A Government report into bullying and harassment at the House of Commons has concluded there is a culture of abusive conduct that is particularly serious and recommends a change in senior management, including Speaker of the House of Commons and Buckingham MP John Bercow.
A Government report into bullying and harassment at the House of Commons has concluded there is a culture of abusive conduct that is particularly serious and recommends that senior management, including Speaker of the House of Commons and Buckingham MP John Bercow, should step down.
Dame Laura Cox compiled the report following a number of allegations involving MPs and Commons leaders - including Mr Bercow. In his role as Speaker, Mr Bercow is responsible for the safety of MPs and staff.
In response to the latest report a spokesperson for the Office of John Bercow said:
"This is a serious report into a serious subject which deserves a serious response. The House of Commons Commission will meet as a matter of urgency in the coming days to consider the report and our response to it."
This newspaper has previously reported that Mr Bercow was accused of bullying two members of his staff. A committee decided behind closed doors that historic cases could not be investigated but a wider inquiry into an alleged culture of bullying was announced by the House of Commons Commission on 19 March 2018.
Dame Laura’s report, which is the result of that inquiry, questioned how the significant changes necessary could occur with the current senior management, which includes the Speaker's Office, remaining in place. The report reads:
“The inescapable conclusion from the views expressed during this inquiry is that it will be extremely difficult to build confidence that there will be fundamental change when the levers of change are regarded as part of the change that is needed.”
Dame Laura Cox was contacted directly by over 200 people but many more contributed via Workplace Equality Networks and trade unions, meaning the total number was considerably higher. 68% of the people who contributed to the report, either directly or indirectly, were women.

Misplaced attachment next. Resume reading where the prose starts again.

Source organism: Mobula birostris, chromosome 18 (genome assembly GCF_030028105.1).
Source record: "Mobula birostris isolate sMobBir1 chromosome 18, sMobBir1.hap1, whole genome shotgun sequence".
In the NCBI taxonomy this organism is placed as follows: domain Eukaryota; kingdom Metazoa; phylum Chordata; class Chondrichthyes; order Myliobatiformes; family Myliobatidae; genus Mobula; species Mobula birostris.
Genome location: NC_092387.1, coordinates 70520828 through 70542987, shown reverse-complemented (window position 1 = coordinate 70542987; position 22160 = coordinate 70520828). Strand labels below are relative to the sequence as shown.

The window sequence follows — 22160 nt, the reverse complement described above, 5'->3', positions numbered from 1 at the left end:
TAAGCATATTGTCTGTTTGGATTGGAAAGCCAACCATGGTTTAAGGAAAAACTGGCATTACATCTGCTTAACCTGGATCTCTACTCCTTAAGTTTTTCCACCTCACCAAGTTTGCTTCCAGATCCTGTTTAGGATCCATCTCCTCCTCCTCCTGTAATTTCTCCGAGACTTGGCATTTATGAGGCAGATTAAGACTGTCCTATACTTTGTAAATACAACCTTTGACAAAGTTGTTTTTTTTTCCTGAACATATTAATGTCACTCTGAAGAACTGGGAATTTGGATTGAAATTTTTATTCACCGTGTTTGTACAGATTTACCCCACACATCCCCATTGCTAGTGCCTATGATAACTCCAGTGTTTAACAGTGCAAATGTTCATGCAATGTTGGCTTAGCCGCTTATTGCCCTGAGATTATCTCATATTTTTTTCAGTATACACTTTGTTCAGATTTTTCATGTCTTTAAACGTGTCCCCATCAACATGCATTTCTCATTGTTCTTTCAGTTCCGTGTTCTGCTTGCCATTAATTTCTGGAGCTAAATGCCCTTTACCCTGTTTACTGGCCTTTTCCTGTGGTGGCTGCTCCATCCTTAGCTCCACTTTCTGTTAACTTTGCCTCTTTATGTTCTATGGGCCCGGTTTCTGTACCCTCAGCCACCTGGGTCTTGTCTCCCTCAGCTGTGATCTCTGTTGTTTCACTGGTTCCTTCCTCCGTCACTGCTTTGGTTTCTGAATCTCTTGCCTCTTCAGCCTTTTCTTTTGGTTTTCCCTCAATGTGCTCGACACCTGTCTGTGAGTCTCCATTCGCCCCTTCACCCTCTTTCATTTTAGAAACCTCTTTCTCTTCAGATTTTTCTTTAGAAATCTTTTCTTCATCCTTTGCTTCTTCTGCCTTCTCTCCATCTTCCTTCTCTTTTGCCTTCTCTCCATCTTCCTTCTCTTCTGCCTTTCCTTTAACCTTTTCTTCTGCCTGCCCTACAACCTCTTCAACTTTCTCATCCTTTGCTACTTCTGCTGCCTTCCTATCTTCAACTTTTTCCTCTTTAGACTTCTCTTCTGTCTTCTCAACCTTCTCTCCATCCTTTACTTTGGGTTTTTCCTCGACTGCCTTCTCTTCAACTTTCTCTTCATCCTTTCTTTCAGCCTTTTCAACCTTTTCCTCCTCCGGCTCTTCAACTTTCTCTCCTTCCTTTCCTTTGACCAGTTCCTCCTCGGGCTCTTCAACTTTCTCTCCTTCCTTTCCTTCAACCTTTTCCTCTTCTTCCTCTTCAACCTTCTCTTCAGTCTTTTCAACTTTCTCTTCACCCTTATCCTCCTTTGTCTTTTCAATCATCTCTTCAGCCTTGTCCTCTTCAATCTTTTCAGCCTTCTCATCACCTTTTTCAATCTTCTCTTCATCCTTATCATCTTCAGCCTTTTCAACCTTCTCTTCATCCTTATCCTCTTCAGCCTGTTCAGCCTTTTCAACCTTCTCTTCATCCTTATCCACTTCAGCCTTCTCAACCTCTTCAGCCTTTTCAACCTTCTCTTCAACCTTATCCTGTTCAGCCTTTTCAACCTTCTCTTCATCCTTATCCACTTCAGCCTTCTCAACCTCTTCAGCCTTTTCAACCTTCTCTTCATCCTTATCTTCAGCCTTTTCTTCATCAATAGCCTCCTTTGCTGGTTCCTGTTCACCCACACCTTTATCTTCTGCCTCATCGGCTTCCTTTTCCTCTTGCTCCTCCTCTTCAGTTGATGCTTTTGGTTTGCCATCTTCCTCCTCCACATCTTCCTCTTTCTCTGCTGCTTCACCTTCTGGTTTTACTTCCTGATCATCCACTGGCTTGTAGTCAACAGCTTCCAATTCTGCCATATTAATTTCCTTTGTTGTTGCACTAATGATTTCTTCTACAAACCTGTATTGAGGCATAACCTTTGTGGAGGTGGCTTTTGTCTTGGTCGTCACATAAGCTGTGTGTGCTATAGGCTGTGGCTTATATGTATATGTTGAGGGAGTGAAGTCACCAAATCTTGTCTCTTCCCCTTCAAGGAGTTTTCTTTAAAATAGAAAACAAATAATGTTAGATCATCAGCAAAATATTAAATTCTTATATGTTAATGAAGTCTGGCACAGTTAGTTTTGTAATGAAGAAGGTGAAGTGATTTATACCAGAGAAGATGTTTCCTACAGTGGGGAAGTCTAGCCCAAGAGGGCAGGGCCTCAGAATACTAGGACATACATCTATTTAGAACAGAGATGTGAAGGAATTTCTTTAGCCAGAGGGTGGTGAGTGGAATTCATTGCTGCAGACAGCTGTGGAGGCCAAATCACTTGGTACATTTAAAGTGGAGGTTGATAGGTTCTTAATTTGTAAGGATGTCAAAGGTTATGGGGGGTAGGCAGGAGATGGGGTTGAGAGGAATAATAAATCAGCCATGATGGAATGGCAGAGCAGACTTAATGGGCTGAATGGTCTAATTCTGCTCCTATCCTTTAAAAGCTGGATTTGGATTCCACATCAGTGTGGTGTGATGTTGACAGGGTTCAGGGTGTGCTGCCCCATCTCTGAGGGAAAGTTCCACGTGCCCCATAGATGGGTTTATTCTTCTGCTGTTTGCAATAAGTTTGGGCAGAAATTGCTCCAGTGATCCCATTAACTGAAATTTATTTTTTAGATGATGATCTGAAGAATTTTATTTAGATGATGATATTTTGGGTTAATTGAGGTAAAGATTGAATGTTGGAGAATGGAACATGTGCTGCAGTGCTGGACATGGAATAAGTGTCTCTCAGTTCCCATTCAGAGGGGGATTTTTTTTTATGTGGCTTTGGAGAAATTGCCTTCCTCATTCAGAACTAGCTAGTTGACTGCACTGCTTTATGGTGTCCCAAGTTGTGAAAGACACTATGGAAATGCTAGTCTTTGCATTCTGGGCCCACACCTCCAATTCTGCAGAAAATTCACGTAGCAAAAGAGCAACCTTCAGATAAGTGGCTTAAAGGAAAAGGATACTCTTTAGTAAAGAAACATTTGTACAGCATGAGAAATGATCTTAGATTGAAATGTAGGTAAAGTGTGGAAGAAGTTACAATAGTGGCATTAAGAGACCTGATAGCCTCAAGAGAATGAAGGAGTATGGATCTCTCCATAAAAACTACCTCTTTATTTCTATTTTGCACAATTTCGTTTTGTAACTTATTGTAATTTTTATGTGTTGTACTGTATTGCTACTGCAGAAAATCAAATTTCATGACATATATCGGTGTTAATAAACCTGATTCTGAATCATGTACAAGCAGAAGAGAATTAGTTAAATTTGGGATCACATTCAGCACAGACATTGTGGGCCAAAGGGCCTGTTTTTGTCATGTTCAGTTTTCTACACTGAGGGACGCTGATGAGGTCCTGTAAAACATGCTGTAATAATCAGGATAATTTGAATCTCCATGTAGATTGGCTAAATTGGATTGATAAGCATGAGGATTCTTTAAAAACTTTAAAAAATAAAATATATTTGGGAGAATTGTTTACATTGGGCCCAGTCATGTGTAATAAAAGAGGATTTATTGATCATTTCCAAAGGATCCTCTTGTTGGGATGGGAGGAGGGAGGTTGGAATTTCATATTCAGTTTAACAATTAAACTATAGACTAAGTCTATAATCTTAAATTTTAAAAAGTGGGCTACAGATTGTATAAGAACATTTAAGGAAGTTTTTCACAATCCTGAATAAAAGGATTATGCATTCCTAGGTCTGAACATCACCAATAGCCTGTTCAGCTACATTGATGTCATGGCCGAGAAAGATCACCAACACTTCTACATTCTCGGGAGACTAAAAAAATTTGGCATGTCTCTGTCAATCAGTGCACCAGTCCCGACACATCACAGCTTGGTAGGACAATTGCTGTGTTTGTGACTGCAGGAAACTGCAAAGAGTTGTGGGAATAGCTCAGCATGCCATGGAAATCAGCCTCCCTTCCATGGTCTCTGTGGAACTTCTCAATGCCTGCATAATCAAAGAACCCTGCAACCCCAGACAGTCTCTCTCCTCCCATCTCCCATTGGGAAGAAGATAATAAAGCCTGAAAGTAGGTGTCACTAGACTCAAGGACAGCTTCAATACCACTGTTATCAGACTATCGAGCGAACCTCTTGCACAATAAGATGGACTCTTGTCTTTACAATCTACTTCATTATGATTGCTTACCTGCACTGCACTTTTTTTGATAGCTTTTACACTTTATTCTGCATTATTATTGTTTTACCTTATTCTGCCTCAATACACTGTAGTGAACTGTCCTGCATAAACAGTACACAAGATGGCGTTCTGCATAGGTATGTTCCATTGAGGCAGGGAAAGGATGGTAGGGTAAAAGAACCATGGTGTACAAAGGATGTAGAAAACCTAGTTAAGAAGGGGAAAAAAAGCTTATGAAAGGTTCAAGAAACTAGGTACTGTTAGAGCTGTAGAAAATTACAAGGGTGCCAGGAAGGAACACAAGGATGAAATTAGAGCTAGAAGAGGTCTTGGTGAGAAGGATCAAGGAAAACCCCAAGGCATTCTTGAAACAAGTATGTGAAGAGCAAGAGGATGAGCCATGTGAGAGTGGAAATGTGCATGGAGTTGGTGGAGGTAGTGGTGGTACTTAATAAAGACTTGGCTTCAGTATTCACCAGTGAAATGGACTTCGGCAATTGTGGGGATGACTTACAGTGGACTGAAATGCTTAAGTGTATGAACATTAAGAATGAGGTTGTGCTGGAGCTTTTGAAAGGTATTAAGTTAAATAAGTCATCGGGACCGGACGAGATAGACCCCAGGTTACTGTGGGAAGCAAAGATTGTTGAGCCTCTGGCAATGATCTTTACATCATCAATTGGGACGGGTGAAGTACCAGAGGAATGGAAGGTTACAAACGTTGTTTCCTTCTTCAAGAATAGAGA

The report summarised:
“Abusive conduct of this kind is pervasive and no workplace is immune, but the culture in which it has been able to take hold in the Commons and the ineffective mechanisms for dealing with it make this a particularly serious case.
“The nature and extent of the allegations of bullying, harassment and sexual harassment, made against other members of House staff as well as against some Members of Parliament, are disturbing, and the effects of such misconduct have been exacerbated by the inadequate procedures in place to tackle them.”
A Parliamentary statement read:
“Dame Laura Cox’s report makes difficult reading for all of us. Bullying and harassment have no place in the House of Commons and the Parliamentary Digital Service. We fully accept the need for change and, as a leadership team, are determined to learn lessons from the report. We apologise for past failings and are committed to changing our culture for the better.
“As Dame Laura recognises, this will not be achieved overnight. We have already begun the process. There was an additional meeting of the Commons Executive Board earlier today and the House of Commons Commission will meet on Monday 22 October specifically to consider the report’s findings and identify next steps.
“We are grateful to Dame Laura and to everyone who contributed to the Inquiry. This report will help ensure that positive change takes place.”